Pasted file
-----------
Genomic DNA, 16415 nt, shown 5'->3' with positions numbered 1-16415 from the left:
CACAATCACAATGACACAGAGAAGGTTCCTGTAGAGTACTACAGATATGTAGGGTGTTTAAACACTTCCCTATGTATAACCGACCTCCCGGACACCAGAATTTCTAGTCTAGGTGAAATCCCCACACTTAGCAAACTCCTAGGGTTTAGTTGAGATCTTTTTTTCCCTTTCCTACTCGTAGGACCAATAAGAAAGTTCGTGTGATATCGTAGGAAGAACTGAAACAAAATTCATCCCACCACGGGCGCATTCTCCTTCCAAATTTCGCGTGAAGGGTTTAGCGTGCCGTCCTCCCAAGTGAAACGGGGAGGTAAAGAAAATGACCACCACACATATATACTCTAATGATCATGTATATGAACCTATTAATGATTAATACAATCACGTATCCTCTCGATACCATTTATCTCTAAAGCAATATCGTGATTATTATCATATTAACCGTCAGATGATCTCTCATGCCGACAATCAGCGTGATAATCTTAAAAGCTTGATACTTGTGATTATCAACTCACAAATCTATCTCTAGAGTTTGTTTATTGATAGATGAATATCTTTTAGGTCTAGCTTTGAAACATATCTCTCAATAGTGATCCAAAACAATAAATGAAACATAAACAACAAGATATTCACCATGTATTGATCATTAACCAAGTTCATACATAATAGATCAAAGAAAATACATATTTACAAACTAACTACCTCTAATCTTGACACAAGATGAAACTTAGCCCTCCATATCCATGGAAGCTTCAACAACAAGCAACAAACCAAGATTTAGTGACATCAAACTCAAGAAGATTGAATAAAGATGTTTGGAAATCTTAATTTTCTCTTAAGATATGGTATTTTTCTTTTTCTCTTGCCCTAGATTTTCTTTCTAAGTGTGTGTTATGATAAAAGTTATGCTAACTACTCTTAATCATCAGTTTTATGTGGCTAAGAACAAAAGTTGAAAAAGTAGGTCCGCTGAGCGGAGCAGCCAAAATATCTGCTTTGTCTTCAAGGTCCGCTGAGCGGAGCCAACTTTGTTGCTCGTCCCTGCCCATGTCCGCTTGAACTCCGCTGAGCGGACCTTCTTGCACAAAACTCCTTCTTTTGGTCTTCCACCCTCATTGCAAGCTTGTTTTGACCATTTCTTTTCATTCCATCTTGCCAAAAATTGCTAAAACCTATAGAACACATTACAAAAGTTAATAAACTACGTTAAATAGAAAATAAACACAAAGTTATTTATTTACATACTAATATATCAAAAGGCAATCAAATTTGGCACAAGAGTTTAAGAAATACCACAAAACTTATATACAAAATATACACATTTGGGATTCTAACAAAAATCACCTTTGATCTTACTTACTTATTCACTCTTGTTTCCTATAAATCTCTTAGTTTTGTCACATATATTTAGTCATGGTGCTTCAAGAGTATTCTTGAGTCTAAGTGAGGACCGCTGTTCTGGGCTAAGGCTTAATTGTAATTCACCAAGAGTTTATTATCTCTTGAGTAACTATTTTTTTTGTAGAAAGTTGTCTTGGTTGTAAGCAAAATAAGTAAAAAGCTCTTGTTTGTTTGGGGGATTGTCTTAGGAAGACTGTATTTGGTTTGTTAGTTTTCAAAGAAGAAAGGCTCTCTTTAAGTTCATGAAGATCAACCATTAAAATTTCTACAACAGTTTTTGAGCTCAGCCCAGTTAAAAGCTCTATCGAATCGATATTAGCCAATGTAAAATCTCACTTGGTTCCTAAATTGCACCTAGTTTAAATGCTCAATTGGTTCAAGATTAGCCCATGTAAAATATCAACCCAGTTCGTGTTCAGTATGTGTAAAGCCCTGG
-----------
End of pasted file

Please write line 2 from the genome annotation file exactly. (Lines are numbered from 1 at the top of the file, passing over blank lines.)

CACAATCACAATGACACAGAGAAGGTTCCTGTAGAGTACTACAGATATGTAGGGTGTTTAAACACTTCCCTATGTATAACCGACCTCCCGGACACCAGAATTTCTAGTCTAGGTGAAATCCCCACACTTAGCAAACTCCTAGGGTTTAGTTGAGATCTTTTTTTCCCTTTCCTACTCGTAGGACCAATAAGAAAGTTCGTGTGATATCGTAGGAAGAACTGAAACAAAATTCATCCCACCACGGGCGCATTCTCCTTCCAAATTTCGCGTGAAGGGTTTAGCGTGCCGTCCTCCCAAGTGAAACGGGGAGGTAAAGAAAATGACCACCACACATATATACTCTAATGATCATGTATATGAACCTATTAATGATTAATACAATCACGTATCCTCTCGATACCATTTATCTCTAAAGCAATATCGTGATTATTATCATATTAACCGTCAGATGATCTCTCATGCCGACAATCAGCGTGATAATCTTAAAAGCTTGATACTTGTGATTATCAACTCACAAATCTATCTCTAGAGTTTGTTTATTGATAGATGAATATCTTTTAGGTCTAGCTTTGAAACATATCTCTCAATAGTGATCCAAAACAATAAATGAAACATAAACAACAAGATATTCACCATGTATTGATCATTAACCAAGTTCATACATAATAGATCAAAGAAAATACATATTTACAAACTAACTACCTCTAATCTTGACACAAGATGAAACTTAGCCCTCCATATCCATGGAAGCTTCAACAACAAGCAACAAACCAAGATTTAGTGACATCAAACTCAAGAAGATTGAATAAAGATGTTTGGAAATCTTAATTTTCTCTTAAGATATGGTATTTTTCTTTTTCTCTTGCCCTAGATTTTCTTTCTAAGTGTGTGTTATGATAAAAGTTATGCTAACTACTCTTAATCATCAGTTTTATGTGGCTAAGAACAAAAGTTGAAAAAGTAGGTCCGCTGAGCGGAGCAGCCAAAATATCTGCTTTGTCTTCAAGGTCCGCTGAGCGGAGCCAACTTTGTTGCTCGTCCCTGCCCATGTCCGCTTGAACTCCGCTGAGCGGACCTTCTTGCACAAAACTCCTTCTTTTGGTCTTCCACCCTCATTGCAAGCTTGTTTTGACCATTTCTTTTCATTCCATCTTGCCAAAAATTGCTAAAACCTATAGAACACATTACAAAAGTTAATAAACTACGTTAAATAGAAAATAAACACAAAGTTATTTATTTACATACTAATATATCAAAAGGCAATCAAATTTGGCACAAGAGTTTAAGAAATACCACAAAACTTATATACAAAATATACACATTTGGGATTCTAACAAAAATCACCTTTGATCTTACTTACTTATTCACTCTTGTTTCCTATAAATCTCTTAGTTTTGTCACATATATTTAGTCATGGTGCTTCAAGAGTATTCTTGAGTCTAAGTGAGGACCGCTGTTCTGGGCTAAGGCTTAATTGTAATTCACCAAGAGTTTATTATCTCTTGAGTAACTATTTTTTTTGTAGAAAGTTGTCTTGGTTGTAAGCAAAATAAGTAAAAAGCTCTTGTTTGTTTGGGGGATTGTCTTAGGAAGACTGTATTTGGTTTGTTAGTTTTCAAAGAAGAAAGGCTCTCTTTAAGTTCATGAAGATCAACCATTAAAATTTCTACAACAGTTTTTGAGCTCAGCCCAGTTAAAAGCTCTATCGAATCGATATTAGCCAATGTAAAATCTCACTTGGTTCCTAAATTGCACCTAGTTTAAATGCTCAATTGGTTCAAGATTAGCCCATGTAAAATATCAACCCAGTTCGTGTTCAGTATGTGTAAAGCCCTGG